I know some people who have the disease who are totally disabled, they cannot hold down a full-time job, they can’t do most things for themselves because they have such frequent crisis situations that it affects their day-to-day living.

I did have a wound on my ankle this past year that was very slow to heal, doctors attributed the slow healing process to my sickle-cell, believing there wasn’t enough oxygen getting to that area. That’s a side effect but not something I’d consider as a crisis.

What happens in a crisis?

Normally a red blood cell is circular, but with a person with sickle-cell, theirs are in the shape of a sickle. What happens is from time to time, these cells will start to clot in a certain area, on a blood vessel, and that’s what causes the pain. This is known as a crisis, and it’s an episode of pain, often very severe. Normally it would cause you to receive intravenous pain medication, and be in the hospital for several days, possibly weeks.

What triggered your last crisis?

I’ve always try to say what factors triggered a crisis—was I running myself ragged, did I do anything extra—and I’ve never been able to come up with a cause. I’ve talked with others, and repeatedly people will say I wasn’t doing anything out of the ordinary, it just happened. It’s really unfortunate what happens with sickle-cell it just happens.

My last crisis was about fifteen years ago. Every person who has sickle-cell has an area on their body where they have their crisis, and for me it’s always been my back. I was in such excruciating pain I couldn’t do much more than call 911 and the emergency rescue had to come and take me from my apartment to the hospital because I couldn’t walk at that point. I was in hospital for three days.

Is your good health down to your lifestyle, or is it simply luck of the draw?

I attribute it to the way I have lived. I was diagnosed at birth, and my older sister has sickle-cell disease too, so my parents knew from an early age that there were certain things they could do early on that could potentially help me, like getting enough rest, having a proper diet, things of that nature. Since I had those at an early age they have benefited me throughout my lifetime.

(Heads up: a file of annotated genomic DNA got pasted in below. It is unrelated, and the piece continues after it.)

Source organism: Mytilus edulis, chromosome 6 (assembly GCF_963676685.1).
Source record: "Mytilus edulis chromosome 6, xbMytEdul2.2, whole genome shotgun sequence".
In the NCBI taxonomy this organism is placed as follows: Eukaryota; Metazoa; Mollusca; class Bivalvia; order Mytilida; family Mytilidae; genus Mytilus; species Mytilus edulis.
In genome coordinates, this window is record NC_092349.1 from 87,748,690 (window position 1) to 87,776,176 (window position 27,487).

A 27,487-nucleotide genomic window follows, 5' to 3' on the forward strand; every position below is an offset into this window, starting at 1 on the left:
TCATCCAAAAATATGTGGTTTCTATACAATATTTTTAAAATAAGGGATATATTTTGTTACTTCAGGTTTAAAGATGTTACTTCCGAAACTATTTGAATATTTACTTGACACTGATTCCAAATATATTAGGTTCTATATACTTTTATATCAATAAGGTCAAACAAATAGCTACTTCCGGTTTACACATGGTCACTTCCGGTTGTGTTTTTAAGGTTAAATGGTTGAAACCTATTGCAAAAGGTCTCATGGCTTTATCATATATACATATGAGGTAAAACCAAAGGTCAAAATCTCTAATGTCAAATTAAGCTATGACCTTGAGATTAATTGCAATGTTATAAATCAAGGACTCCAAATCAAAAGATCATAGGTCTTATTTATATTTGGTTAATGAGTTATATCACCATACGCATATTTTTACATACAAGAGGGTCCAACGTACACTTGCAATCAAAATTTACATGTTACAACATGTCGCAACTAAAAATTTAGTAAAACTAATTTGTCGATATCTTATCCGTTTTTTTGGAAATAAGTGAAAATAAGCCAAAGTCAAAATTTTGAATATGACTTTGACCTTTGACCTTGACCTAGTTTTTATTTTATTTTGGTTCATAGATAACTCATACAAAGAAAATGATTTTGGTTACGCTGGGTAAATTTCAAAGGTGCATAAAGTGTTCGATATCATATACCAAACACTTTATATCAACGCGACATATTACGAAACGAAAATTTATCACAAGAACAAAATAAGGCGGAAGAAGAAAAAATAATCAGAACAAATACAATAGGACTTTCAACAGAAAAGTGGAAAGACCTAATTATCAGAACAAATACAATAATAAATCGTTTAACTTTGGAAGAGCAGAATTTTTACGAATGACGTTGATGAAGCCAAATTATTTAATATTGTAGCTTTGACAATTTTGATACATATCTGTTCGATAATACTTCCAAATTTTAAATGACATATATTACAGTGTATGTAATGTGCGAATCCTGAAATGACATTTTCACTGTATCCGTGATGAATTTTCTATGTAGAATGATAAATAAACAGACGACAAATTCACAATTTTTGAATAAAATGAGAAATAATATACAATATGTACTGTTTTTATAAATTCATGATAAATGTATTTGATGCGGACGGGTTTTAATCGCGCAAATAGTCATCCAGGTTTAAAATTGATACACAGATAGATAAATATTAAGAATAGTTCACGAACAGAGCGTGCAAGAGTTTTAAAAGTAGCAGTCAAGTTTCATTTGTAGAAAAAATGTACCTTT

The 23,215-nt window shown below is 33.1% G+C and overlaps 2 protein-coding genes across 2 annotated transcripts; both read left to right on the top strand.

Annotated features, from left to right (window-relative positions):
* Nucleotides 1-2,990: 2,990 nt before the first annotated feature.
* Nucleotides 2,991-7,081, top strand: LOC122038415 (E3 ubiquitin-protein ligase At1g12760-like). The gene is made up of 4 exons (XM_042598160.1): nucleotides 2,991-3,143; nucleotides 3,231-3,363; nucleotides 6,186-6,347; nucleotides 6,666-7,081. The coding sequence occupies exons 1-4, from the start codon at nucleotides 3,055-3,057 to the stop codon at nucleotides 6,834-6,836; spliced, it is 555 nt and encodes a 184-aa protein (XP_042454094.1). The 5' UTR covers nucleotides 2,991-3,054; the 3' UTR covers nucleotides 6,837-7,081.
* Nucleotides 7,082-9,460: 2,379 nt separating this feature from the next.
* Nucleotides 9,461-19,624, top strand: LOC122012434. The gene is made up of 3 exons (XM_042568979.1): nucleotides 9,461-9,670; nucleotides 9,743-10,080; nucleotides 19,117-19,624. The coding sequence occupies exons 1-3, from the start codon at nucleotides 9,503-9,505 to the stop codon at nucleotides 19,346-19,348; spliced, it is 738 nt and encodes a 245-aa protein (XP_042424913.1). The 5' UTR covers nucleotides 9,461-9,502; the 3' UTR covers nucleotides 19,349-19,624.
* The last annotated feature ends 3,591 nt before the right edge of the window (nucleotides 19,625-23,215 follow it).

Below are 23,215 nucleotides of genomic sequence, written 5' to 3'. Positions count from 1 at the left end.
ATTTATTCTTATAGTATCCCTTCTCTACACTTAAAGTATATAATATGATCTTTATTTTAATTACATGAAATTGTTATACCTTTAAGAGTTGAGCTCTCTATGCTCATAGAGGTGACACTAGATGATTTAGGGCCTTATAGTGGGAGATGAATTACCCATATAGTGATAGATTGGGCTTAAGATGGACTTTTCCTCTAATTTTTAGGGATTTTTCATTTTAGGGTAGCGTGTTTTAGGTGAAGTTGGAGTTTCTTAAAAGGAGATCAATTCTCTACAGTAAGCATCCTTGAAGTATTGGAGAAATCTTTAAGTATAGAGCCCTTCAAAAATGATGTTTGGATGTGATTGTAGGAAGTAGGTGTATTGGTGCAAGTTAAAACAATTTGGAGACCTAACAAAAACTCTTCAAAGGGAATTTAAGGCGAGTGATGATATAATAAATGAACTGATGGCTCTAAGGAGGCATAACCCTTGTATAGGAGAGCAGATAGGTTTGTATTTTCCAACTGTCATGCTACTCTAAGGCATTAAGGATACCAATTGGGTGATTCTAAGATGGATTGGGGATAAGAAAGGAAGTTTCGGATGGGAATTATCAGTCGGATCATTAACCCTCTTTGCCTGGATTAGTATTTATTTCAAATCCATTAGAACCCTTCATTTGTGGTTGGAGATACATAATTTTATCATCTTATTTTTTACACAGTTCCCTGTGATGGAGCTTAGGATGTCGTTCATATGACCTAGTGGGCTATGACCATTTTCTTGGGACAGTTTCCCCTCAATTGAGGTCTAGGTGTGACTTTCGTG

I try to maintain good eating habits, eating lots of fruit and vegetables, I don’t sleep a lot, I never have, but I do try to monitor that and make sure I don’t run myself ragged.

Is there any stigma associated with sickle-cell disease?

One of the big problems with sickle-cell disease is that you’ll have an episode of crisis and go to the hospital and run into a doctor who’s not familiar with you. And you tell them that you’re in pain, and doctors are automatically apprehensive about giving you pain medication. So they might not medicate you enough to relieve you enough, which means you’ll experience even more pain.

Couple that with the fact that SCD primarily affects people of African descent, so you have these African Americans going into the ER seeking pain medication and you get a doctor who’s not familiar with the disease. They can’t give you an objective test like taking your temperature to see how much pain you’re in, and they’re somewhat apprehensive. They have whatever stereotypes built in so they give you the least amount of medication possible, then they want to put you back out of the hospital onto the street.

How do you think sickle-cell disease would be treated if it was a Caucasian disease?

I point to Tay-Sachs disease which does affect Caucasians but it’s even more rare. But when someone with this presents at the hospital the medical community has a greater understanding, and they’re not stigmatized as drug seekers or anything else.

A friend of mine with sickle-cell was in Texas, and went into crisis pain. This person is in the medical community, they were actually working at the hospital where they went into the ER. The hospital staff knew who they were and they still treated them the same way just because they were an African American, presenting with sickle-cell pain. The doctors actually refused to give adequate pain medication and medical treatment until my friend’s home physician got in touch with the doctors and explained what was going on. I thought that was unbelievable. They wouldn’t take the word of their own colleague, who was a medical professional, because they had a lack of understanding.

Sickle-cell patients just want to get pain relief, and if you can stem the tide of that pain early, we can be out of your hair in a much shorter time.

Sickle-cell patients just want to get pain relief, and if you can stem the tide of that pain early, we can be out of your hair in a much shorter time. Unfortunately the medical community doesn’t understand that, and with trying to piecemeal the pain away, they just extend the whole process.

Usually if I go into the hospital where doctors and staff aren’t familiar with me, I know I can call someone in the hospital administration and talk to them, and they’re going to exercise a certain amount of power on the doctors who are treating me, so I can get what I need. But your average patient—who will also be in pain which affects their ability to advocate for themselves—isn’t going to be able to do that.